Industrialization in Mexico

Industrialisation began in Mexico with President Porfirio Diaz in 1880. Firstly, he established communication channels for doing business, to exploit mines and banks were founded. In that period, Mexico received much foreign investment due to our country’s natural resources. This interest came especially from the United States, France, England and Germany. It helped improve the economy and the employment opportunities began to increase.

The invention of the telegraph, telephone and railroad were great tools for the communication and the growth of business. We started to have electricity, the ability to use the internal combustion engine, whilst many cars were imported to Mexico.

Edward L. Doheny, an American and Weetman D. from England, were the first to find oil and export it. Mexico became the biggest mining economy in the world, producing silver and metals, whilst fuel output increased.

After the Wall Street crisis of 1929, regulation began on the export of goods. This came about at the end of the government of Lazaro Cárdenas. In 1937 oil was first expropriated, and this also took place during the Cárdenas government. The exploitation of this natural resource helped Mexico increase its economic wealth by a great amount.

In the world in general, due to the misuse of natural resources, exploitation, deforestation and environmental abuse, the world is becoming ever more polluted and we are at risk of depleting our resources. Particularly in Mexico, the nuclear power industry produces radioactive waste, industry pollutes the atmosphere with chlorine water, and agribusinesses pollute soil and water with pesticides and fertilizers.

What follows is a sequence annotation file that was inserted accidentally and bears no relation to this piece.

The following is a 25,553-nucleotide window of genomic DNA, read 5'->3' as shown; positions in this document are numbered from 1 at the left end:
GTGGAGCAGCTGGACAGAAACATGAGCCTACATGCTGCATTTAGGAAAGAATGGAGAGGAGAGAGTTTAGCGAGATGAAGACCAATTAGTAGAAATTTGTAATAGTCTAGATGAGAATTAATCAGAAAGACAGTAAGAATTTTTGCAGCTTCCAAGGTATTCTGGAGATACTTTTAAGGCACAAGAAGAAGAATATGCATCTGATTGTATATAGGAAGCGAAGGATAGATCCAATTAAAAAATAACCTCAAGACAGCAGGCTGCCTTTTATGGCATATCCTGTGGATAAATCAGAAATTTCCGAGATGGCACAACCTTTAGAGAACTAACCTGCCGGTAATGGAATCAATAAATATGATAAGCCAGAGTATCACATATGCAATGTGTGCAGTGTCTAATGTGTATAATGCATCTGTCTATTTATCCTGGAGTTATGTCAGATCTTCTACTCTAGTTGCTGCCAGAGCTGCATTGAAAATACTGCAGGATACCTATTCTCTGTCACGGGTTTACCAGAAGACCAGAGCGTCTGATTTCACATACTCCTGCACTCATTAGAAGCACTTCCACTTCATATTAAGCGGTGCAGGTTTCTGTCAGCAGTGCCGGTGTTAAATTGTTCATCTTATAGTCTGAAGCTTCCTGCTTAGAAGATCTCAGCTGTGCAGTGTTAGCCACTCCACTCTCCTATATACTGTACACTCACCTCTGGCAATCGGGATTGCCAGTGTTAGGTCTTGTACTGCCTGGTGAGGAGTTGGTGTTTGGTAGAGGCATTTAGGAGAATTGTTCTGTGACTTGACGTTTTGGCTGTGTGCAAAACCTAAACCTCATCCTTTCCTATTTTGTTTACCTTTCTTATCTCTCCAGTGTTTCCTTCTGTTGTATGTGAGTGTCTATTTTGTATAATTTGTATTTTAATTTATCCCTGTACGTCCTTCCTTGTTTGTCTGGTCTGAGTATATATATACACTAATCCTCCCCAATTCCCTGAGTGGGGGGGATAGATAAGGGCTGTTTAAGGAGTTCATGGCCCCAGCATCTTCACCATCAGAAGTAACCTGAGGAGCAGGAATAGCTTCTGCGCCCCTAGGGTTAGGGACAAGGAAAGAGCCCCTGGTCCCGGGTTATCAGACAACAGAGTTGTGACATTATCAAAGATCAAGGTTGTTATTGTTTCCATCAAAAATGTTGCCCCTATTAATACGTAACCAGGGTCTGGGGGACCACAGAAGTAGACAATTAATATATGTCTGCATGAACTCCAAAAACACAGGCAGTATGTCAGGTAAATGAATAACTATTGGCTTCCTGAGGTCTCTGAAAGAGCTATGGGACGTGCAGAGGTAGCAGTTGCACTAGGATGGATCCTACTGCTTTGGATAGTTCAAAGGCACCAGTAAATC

Despite the pollution and its environmental consequences in Mexico, we are still not a fully developed country. Why? Because we are a third world country and we do not have the necessary tools to use a resource such as oil appropriately to achieve economic improvements in the country.

ImageRegarding Energy Reform, it is also a consequence of industrialization, every day there are a greater number of technologies available, however we are not trained to use them or do not have them available in our country yet.

We should focus more as a country on getting the infrastructure that we need (specifically to use our oil) with the aim of increasing the efficiency of the companies and factories that already exist (and to compete more ably with foreign countries) to improve the economy. Industrialisation has consequences on the environment, the economy of the country and generally on the daily lives of people not only in Mexico but throughout the entire world.


3 thoughts on “Industrialization in Mexico

  1. Pingback: Welcome to my new blog | energyefficiencyuk

  2. It’s funny that you mention the Energy Reform so that private companies may invest in PEMEX.

    In my personal opinion I believe that this reform is going to bring plenty of economic growth to the country, because as you mentioned we are not “well trained” to use technologies or these technologies are unable to use here in Mexico. Basically because if the private companies invest on PEMEX then they’re investing on tools, training and machinery to have the job well done. I don’t think that we are going to give mexican oil for free, just like that, I assume that there will be plenty of deals that will bring more profit to Mexico and several benefits.

    Also, this reform also includes the privatisation of electricity, and I believe that having foreign countries that may have developed cleaner electric energy may also contribute to get closer to achieving sustainability in the country besides the fact, of course, that will also help our economy.

    To conclude, I know that our infraestructure may not be one of the best infrastructures we can have, but I definately think that it’s time for a change and that if the government wants to improve several aspects of our country they need the resources. Let’s just hope that they do not become greedy over money and it’s not too late for us to start growing. Let’s just hope that progress does not become a threat.

  3. Acquiring the technology and infrastructure that Mexico is missing not only will improve the efficiency and economy but also the environmental conditions.

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